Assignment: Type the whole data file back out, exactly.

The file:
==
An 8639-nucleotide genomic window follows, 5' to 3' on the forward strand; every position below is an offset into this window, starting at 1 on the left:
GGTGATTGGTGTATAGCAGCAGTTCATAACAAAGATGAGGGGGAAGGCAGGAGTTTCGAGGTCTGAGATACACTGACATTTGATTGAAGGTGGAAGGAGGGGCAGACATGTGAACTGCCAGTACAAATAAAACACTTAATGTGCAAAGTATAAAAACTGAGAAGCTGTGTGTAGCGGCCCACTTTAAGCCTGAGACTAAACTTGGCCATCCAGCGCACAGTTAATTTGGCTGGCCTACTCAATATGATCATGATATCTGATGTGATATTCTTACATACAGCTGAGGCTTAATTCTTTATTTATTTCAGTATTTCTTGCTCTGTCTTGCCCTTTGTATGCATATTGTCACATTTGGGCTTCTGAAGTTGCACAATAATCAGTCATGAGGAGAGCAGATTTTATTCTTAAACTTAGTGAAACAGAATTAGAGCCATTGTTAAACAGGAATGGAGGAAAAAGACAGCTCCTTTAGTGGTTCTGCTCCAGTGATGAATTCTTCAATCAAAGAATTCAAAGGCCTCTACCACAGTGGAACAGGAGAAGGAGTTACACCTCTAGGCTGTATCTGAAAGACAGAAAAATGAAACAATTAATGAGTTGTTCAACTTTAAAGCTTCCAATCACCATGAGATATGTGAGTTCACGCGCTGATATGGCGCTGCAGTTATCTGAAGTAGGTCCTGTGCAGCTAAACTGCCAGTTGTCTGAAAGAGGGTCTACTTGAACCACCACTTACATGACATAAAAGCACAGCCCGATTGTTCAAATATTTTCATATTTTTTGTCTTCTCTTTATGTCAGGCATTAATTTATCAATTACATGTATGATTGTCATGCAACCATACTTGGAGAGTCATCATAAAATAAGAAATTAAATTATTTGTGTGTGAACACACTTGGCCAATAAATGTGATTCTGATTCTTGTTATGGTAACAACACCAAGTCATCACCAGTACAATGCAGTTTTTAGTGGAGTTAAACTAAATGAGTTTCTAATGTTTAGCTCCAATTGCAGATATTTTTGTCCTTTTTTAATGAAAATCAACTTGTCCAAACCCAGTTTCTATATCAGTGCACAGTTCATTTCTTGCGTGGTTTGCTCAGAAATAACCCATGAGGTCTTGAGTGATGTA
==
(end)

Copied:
An 8639-nucleotide genomic window follows, 5' to 3' on the forward strand; every position below is an offset into this window, starting at 1 on the left:
GGTGATTGGTGTATAGCAGCAGTTCATAACAAAGATGAGGGGGAAGGCAGGAGTTTCGAGGTCTGAGATACACTGACATTTGATTGAAGGTGGAAGGAGGGGCAGACATGTGAACTGCCAGTACAAATAAAACACTTAATGTGCAAAGTATAAAAACTGAGAAGCTGTGTGTAGCGGCCCACTTTAAGCCTGAGACTAAACTTGGCCATCCAGCGCACAGTTAATTTGGCTGGCCTACTCAATATGATCATGATATCTGATGTGATATTCTTACATACAGCTGAGGCTTAATTCTTTATTTATTTCAGTATTTCTTGCTCTGTCTTGCCCTTTGTATGCATATTGTCACATTTGGGCTTCTGAAGTTGCACAATAATCAGTCATGAGGAGAGCAGATTTTATTCTTAAACTTAGTGAAACAGAATTAGAGCCATTGTTAAACAGGAATGGAGGAAAAAGACAGCTCCTTTAGTGGTTCTGCTCCAGTGATGAATTCTTCAATCAAAGAATTCAAAGGCCTCTACCACAGTGGAACAGGAGAAGGAGTTACACCTCTAGGCTGTATCTGAAAGACAGAAAAATGAAACAATTAATGAGTTGTTCAACTTTAAAGCTTCCAATCACCATGAGATATGTGAGTTCACGCGCTGATATGGCGCTGCAGTTATCTGAAGTAGGTCCTGTGCAGCTAAACTGCCAGTTGTCTGAAAGAGGGTCTACTTGAACCACCACTTACATGACATAAAAGCACAGCCCGATTGTTCAAATATTTTCATATTTTTTGTCTTCTCTTTATGTCAGGCATTAATTTATCAATTACATGTATGATTGTCATGCAACCATACTTGGAGAGTCATCATAAAATAAGAAATTAAATTATTTGTGTGTGAACACACTTGGCCAATAAATGTGATTCTGATTCTTGTTATGGTAACAACACCAAGTCATCACCAGTACAATGCAGTTTTTAGTGGAGTTAAACTAAATGAGTTTCTAATGTTTAGCTCCAATTGCAGATATTTTTGTCCTTTTTTAATGAAAATCAACTTGTCCAAACCCAGTTTCTATATCAGTGCACAGTTCATTTCTTGCGTGGTTTGCTCAGAAATAACCCATGAGGTCTTGAGTGATGTA